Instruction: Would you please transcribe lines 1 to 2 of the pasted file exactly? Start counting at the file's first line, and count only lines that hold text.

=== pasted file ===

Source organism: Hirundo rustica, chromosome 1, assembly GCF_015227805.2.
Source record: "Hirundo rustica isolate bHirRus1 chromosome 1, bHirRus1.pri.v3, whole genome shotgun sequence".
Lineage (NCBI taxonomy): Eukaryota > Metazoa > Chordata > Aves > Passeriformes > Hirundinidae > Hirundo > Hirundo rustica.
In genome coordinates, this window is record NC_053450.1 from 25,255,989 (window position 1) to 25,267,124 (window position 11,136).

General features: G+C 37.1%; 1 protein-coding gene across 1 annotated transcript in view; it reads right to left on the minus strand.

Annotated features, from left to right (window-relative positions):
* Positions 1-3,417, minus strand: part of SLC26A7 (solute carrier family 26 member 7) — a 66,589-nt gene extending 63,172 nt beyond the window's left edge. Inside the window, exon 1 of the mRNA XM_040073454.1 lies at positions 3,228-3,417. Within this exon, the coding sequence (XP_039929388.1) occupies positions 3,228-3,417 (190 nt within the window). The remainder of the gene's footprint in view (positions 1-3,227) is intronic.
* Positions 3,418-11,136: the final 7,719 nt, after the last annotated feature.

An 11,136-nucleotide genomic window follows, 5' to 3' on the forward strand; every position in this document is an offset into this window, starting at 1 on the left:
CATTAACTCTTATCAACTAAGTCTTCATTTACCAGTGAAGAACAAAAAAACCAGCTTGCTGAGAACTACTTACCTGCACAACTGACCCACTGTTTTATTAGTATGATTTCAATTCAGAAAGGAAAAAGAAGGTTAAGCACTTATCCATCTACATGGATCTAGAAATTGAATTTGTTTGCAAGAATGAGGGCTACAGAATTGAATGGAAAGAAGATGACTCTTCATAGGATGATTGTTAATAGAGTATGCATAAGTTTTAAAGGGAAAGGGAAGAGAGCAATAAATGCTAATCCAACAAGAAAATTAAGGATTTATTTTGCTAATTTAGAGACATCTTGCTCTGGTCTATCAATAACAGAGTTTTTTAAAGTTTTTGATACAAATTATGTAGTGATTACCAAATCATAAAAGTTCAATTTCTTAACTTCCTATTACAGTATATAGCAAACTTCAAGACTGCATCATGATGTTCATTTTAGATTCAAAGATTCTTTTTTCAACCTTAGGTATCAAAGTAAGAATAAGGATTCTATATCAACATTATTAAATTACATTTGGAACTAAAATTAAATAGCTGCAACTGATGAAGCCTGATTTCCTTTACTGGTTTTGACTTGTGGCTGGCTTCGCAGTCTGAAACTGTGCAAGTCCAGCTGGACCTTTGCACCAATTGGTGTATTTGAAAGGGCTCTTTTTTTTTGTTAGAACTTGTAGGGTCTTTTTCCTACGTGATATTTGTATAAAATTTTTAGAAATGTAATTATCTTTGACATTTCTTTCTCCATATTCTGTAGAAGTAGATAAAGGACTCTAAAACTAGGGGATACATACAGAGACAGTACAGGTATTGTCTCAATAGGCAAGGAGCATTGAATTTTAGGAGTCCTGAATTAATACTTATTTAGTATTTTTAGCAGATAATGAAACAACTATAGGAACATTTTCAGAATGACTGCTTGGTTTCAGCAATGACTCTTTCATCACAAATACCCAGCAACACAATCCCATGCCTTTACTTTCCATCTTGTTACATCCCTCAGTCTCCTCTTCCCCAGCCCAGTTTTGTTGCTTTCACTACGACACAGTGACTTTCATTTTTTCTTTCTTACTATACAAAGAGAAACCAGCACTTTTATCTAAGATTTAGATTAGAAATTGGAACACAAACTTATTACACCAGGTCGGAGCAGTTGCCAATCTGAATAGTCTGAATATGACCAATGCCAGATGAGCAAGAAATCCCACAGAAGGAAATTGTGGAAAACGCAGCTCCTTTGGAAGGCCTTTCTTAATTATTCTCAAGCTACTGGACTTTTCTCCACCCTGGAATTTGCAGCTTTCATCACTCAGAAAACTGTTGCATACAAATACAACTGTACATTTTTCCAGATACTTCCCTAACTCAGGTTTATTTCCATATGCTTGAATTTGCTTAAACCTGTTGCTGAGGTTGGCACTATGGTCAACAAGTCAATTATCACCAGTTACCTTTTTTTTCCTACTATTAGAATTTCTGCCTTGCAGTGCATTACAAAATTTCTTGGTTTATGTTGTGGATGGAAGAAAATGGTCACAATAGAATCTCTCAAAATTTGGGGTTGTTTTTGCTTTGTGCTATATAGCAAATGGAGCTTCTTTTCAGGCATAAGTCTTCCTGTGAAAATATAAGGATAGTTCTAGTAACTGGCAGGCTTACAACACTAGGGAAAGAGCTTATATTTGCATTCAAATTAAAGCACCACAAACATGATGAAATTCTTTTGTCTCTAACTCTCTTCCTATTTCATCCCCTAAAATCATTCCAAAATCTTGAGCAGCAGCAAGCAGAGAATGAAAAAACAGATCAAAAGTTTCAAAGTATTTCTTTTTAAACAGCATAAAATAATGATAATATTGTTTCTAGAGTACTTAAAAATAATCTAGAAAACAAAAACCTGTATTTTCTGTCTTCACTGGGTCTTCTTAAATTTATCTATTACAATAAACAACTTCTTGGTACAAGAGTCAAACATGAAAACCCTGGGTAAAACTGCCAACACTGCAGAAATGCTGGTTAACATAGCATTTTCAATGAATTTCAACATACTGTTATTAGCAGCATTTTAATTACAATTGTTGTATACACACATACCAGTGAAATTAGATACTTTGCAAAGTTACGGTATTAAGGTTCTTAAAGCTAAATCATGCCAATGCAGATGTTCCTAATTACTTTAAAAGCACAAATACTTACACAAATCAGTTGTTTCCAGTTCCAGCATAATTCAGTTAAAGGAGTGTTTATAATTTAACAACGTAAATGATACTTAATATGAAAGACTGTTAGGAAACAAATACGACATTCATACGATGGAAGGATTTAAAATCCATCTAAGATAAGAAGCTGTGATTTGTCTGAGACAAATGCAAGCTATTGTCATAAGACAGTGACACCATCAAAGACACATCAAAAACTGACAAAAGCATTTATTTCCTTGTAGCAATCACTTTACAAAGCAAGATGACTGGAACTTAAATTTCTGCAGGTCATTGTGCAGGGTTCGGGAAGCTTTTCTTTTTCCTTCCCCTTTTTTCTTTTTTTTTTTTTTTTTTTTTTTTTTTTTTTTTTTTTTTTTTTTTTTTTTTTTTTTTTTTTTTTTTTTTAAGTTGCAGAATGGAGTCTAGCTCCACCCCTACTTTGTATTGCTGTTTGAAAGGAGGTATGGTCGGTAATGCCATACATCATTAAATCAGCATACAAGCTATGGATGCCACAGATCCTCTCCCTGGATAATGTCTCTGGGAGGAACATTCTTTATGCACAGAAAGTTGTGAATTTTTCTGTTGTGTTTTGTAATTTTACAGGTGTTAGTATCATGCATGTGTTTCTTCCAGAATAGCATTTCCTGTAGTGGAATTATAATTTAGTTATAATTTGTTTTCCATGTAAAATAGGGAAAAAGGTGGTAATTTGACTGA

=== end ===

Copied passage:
Source organism: Hirundo rustica, chromosome 1, assembly GCF_015227805.2.
Source record: "Hirundo rustica isolate bHirRus1 chromosome 1, bHirRus1.pri.v3, whole genome shotgun sequence".